The accessibility of mobile devices has increased significantly over the past ten years. A branch of the larger area of digital health called “mHealth,” or mobile health, has evolved. With wearable sensors, social media, text messaging, smartphone apps, and algorithms that exploit the data these devices provide, mHealth uses these nearly universal gadgets to support all facets of personal and public health.
Healthcare and public health systems may be able to deploy resources more effectively while preserving the standard of care by complementing or substituting resource-intensive, face-to-face examinations or interventions using mHealth. Accessibility hurdles, including stigma, practical difficulties, and expense, may be lowered via mHealth.
How Can We Track Sports Injuries With Mobile Apps?
It is believed that there is untapped potential in the design and application of mHealth for public health, such as injury prevention. The roles of mHealth in injury prevention could range from data collection (e.g., improving the accuracy of measuring injury or near-injury; improving the collection of data on risk and promotes factors) to primary prevention (e.g., delivering education to parents or healthcare providers to reduce or eliminate risk), to secondary prevention (e.g., encouraging strategies to reduce the risk of recurrence or worsening of injury after a near-injury or initial injury), and beyond.
mHealth technologies are now being evaluated for their potential to lessen the acute effects of sports-related injuries and concussions, collect data on injuries at the population level, and provide secondary preventative measures.
For instance, a high-quality, randomized experiment investigated an app that encourages unsupervised workouts to prevent tennis injuries, but no difference in the risk of injuries was discovered. This is consistent with earlier research that found limited proof of the benefits of unsupervised exercise for reducing sports injuries in most situations.
There has been increasing interest in leveraging mHealth to collect real-time data on sports and leisure injuries, causative exposures, and the frequent ecological momentary assessment of symptoms once they occur. This includes the construction of population-based cohorts that can be used for understanding injury patterns, conducting interventions at scale, and tracking daily symptoms to measure concussion recovery.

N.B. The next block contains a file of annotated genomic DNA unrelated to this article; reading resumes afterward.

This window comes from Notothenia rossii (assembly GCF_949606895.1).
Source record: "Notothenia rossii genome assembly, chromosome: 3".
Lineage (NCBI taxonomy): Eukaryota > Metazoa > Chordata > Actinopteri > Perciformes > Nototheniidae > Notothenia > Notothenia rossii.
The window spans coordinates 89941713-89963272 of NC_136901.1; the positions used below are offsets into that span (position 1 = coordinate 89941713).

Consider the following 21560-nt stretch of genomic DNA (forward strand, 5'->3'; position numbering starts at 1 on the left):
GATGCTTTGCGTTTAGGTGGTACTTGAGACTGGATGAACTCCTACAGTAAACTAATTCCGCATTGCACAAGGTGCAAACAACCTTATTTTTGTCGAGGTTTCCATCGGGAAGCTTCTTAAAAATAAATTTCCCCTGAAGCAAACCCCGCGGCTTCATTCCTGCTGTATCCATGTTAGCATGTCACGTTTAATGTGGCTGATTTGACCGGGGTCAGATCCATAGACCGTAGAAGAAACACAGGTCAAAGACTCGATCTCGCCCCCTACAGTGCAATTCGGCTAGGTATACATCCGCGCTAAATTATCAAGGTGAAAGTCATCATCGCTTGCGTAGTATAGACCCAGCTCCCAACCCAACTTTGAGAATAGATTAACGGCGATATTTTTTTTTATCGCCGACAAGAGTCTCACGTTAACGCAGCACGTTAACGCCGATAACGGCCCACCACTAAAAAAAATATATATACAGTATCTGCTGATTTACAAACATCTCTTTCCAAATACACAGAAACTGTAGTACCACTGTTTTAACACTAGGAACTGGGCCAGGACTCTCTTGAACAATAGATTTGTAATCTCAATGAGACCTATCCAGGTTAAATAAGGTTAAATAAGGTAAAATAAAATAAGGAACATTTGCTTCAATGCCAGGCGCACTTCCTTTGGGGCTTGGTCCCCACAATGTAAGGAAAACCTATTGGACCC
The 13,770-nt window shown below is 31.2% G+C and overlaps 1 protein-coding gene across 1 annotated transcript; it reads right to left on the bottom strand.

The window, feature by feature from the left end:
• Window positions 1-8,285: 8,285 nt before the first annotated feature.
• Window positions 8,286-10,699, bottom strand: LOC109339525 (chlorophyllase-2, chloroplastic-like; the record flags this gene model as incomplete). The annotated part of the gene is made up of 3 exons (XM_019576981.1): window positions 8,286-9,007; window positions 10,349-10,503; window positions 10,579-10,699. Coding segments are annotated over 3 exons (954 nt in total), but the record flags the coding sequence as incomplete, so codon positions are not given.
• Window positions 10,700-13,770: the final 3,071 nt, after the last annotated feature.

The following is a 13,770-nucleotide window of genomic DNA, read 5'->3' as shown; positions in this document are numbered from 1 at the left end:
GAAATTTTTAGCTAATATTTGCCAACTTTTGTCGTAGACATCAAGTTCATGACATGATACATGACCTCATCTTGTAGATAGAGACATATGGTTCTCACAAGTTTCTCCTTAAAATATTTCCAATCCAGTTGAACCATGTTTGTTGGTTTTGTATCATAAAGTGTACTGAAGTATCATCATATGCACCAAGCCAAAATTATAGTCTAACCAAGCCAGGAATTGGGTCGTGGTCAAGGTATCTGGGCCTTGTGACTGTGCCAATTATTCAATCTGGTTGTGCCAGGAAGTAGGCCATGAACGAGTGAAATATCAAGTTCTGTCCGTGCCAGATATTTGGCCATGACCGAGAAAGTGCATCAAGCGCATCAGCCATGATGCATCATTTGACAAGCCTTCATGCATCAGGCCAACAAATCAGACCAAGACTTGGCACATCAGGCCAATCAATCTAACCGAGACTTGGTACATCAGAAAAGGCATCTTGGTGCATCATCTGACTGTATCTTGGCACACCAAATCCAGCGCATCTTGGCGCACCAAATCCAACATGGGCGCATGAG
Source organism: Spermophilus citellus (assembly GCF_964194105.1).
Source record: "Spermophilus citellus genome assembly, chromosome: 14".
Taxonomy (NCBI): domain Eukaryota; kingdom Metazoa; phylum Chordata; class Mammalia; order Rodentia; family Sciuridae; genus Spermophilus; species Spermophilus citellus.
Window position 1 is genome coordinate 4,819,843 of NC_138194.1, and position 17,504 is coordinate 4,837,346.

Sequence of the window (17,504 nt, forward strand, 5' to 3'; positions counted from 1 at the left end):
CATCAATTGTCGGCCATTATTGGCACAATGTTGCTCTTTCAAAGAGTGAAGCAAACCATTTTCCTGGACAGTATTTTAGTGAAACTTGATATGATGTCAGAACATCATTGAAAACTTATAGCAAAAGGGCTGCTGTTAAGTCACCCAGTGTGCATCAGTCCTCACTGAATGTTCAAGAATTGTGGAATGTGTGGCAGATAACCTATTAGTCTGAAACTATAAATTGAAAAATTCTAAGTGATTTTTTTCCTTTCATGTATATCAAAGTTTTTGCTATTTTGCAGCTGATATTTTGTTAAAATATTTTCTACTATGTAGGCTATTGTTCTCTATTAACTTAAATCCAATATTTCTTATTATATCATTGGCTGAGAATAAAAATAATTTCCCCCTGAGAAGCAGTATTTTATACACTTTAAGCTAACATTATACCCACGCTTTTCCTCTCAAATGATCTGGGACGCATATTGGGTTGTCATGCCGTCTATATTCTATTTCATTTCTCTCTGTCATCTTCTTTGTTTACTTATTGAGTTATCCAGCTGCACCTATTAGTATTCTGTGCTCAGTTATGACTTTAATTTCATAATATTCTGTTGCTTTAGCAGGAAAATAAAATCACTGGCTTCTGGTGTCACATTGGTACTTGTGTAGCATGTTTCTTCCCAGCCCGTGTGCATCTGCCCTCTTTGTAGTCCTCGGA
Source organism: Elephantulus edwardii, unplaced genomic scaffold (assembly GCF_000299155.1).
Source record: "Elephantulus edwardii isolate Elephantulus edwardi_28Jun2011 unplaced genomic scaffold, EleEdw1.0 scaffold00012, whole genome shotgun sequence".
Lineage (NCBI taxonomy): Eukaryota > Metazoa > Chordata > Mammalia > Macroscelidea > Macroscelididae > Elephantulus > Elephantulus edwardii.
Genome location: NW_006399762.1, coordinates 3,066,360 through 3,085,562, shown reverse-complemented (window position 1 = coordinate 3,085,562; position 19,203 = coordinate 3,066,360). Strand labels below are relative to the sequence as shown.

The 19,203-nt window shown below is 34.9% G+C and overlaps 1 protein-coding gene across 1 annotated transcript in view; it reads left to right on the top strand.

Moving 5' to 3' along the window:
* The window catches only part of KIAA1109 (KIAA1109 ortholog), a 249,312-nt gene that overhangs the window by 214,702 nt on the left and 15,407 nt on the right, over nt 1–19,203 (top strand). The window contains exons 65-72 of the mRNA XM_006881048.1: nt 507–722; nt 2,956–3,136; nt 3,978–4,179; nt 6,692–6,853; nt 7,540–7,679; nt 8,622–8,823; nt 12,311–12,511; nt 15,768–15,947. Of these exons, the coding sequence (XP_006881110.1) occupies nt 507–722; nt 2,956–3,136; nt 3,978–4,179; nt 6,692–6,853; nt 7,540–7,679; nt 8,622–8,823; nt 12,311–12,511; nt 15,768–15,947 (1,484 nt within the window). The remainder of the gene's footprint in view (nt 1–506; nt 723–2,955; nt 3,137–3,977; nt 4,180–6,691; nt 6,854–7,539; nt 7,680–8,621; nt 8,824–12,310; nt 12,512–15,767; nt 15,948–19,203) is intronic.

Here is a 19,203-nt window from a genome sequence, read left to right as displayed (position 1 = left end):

Given the need for frequent symptom assessments, there are also ongoing efforts to test various engagement strategies that encourage more thorough assessments. Finally, emerging evidence exists on the benefits of mHealth-facilitated interventions for mitigating post-concussive symptoms.
A randomized trial using an app shown to alleviate post-concussion symptoms and psychological distress among combat veterans is one example of how this might be done. Another is the addition of app-based virtual reality training to in-person care to strengthen sensorimotor control.
There are numerous chances for mHealth to be expanded further to use passive data collection to track symptoms and use the data along with patient-reported symptoms to provide automated recommendations on returning to baseline activities.
Ethics And Privacy Concerns
mHealth tools provide private and real-time access to screening and support. It is crucial that mHealth interventions be discreet and private to reduce the risk that using the digital tool will put a person at further risk.
The need for the field to more thoroughly consider and address the ethical obligations of mHealth developers to the end-user, whether in the midst of a crisis (such as during a mental health crisis), in terms of potential legal repercussions of disclosures of injury-related circumstances, is a persistent concern.
Overall, mHealth is only just beginning to be utilized to monitor, predict, and prevent damage. The pilot and feasibility studies mentioned above make the benefits of mHealth for this subject evident, although more research is required.
Future research on mobile health for injury prevention and control should consider behavioral engagement tactics from the beginning to encourage behavior change, sustain use, and improve uptake in populations with the highest risk and lowest motivation.
Finally, using mHealth for frequently delicate or stigmatized areas like injury requires the field of injury prevention and control to engage in serious ethical, privacy, and equity discussions.
The biggest digital divide affects rural and historically marginalized people, so it is crucial that mHealth development takes these inequities into account immediately. This is in accordance with the principles of the science of harm prevention and control.